DiNapoli Public Authority Spotlight: Urban Development Corp.
Hundreds of Millions Spent on No-Bid Contracts and High Salaries
The Urban Development Corp. awarded $344.9 million in contracts in fiscal year 2008-09 without seeking competitive bids and paid 28 percent of its employees more than $100,000 in 2009-10, according to information reported by the public authority that was reviewed by New York State Comptroller Thomas P. DiNapoli.
“These numbers raise more questions than answers,” DiNapoli said. “The state’s public authorities spend billions of dollars of taxpayers’ money in the dark shadows of state government. We’ve been auditing authorities like the MTA to hold them accountable, and the Public Authorities Reform Act will help shed light on no bid authority contracts. But there’s still too much taxpayer money being spent without enough taxpayer accountability.”
DiNapoli’s review found the Urban Development Corp.’s largest contracts were awarded without a competitive process. In FY 2008-09, the corporation awarded 97 contracts, with a value totaling $216.1 million, through a competitive process while 32 contracts, with a value totaling $344.9 million, were not competitively bid.
Without the benefit of a competitive process, the corporation cannot be sure it is getting the best value for the state. Under the Public Authorities Reform Act of 2009, the Office of the State Comptroller now has the authority to review all non-competitive public authority contracts greater than $1 million.
DiNapoli’s review of the corporation’s reported payroll, as of March 31, 2010, revealed that 102 of the corporation’s 359 employees, or 28 percent, are paid more than $100,000 while the average number of employees making that amount for all New York state public authorities is 11 percent and the average for New York state employees is 7 percent.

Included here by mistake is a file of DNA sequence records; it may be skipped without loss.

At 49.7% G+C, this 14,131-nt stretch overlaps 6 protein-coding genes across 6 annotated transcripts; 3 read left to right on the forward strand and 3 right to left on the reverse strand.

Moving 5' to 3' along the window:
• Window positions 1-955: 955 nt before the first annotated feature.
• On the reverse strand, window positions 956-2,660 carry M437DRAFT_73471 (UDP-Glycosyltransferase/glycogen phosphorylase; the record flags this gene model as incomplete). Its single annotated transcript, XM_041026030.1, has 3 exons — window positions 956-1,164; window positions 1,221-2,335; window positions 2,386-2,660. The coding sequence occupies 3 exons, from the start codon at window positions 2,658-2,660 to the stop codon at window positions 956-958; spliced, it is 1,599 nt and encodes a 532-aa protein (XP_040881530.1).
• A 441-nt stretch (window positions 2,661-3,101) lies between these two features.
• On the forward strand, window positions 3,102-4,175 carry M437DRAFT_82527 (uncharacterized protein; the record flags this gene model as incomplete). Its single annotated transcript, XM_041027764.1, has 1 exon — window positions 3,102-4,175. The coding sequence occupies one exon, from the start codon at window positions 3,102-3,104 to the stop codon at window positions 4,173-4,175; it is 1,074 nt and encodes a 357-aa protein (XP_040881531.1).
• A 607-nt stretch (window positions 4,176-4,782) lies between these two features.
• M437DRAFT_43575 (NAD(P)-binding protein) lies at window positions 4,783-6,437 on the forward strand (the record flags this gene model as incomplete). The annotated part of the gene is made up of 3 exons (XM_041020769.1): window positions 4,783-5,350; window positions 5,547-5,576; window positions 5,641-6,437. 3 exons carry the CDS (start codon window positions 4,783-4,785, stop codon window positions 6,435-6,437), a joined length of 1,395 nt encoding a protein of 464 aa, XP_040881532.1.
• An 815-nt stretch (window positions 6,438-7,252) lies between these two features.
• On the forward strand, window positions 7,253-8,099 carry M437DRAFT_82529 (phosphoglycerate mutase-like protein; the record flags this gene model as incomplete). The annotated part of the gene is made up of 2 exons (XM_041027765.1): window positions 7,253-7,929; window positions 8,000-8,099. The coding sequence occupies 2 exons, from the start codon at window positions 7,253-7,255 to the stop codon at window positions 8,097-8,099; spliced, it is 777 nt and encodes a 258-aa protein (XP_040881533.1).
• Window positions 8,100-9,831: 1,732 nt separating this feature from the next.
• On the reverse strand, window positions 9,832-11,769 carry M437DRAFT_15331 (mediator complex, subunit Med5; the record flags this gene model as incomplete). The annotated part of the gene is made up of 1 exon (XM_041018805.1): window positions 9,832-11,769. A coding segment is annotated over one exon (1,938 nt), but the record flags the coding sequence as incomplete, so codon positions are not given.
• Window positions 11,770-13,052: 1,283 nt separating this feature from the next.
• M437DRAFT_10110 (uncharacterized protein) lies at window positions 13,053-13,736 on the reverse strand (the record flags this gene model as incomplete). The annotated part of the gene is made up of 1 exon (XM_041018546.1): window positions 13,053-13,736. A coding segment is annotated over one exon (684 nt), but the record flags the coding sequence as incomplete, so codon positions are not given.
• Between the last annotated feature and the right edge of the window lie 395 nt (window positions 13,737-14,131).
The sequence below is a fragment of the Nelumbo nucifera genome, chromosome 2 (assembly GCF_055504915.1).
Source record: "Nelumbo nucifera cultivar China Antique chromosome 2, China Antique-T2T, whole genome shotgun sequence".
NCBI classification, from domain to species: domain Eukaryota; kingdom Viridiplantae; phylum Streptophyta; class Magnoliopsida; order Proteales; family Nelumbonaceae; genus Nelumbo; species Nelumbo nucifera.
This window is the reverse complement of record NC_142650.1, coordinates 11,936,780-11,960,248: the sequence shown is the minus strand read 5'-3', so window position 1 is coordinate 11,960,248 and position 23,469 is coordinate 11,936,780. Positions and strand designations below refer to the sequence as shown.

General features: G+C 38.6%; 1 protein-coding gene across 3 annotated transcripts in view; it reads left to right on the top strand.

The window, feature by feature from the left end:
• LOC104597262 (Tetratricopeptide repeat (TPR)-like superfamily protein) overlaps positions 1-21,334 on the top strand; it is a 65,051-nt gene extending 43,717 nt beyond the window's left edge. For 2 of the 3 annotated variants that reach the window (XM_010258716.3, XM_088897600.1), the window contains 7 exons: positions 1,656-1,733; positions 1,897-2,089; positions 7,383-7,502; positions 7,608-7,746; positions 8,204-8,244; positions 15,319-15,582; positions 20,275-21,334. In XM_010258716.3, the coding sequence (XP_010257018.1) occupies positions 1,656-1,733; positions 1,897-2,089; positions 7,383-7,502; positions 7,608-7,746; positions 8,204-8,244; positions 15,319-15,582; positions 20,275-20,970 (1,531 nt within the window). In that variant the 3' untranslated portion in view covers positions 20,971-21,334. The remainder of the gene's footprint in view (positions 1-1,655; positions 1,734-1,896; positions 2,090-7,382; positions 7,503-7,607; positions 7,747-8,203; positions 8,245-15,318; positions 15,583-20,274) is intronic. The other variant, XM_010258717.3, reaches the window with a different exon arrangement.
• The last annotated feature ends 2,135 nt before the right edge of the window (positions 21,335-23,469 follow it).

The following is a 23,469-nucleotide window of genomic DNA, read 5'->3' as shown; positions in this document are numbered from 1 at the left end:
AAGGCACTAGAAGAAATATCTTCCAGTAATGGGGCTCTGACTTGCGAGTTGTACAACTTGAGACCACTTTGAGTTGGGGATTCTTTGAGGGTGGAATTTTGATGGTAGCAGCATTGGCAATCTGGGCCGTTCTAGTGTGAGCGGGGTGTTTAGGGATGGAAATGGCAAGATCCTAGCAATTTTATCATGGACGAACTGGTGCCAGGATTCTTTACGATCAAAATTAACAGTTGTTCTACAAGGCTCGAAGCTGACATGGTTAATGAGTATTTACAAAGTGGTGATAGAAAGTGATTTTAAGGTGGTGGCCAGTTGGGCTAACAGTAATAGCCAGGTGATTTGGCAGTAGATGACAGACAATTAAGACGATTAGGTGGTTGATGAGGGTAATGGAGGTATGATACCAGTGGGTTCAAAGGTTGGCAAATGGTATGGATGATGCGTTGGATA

In addition, the Urban Development Corp. had $8.4 billion in outstanding debt, as of March 31, 2010, of which $8.2 billion was state-supported debt that was borrowed without voter approval. This represents 18 percent of all outstanding state-supported public authority debt.
The corporation was created in 1968 to promote economic growth, prevent further economic decline and encourage job creation. Today, the Empire State Development Corp. serves as an umbrella organization for the Urban Development Corp., the Department of Economic Development and the New York Job Development Authority.
Urban Development Corp. has three main offices in Albany, Buffalo and New York City and ten regional offices around the state. In addition, the corporation has locations throughout the world including offices in Australia, the United Kingdom, France, Germany, India, Israel, Mexico, Brazil, Chile, South Africa, Turkey, two offices in Canada and three in China.
The Public Authorities Accountability Act of 2005 and the Public Authorities Reform Act of 2009 created new reporting, disclosure and accountability requirements but public authorities continue to operate with a tremendous amount of autonomy. DiNapoli’s review of the Urban Development Corp. is part of his office’s continued efforts to strengthen government oversight and improve public access to information.
In August, DiNapoli released a report entitled “Public Authorities by the Numbers” to shed light on the scope and size of the state’s public authorities. To view the report, visit here.
To view DiNapoli’s spotlight on the Urban Development Corp., visit here.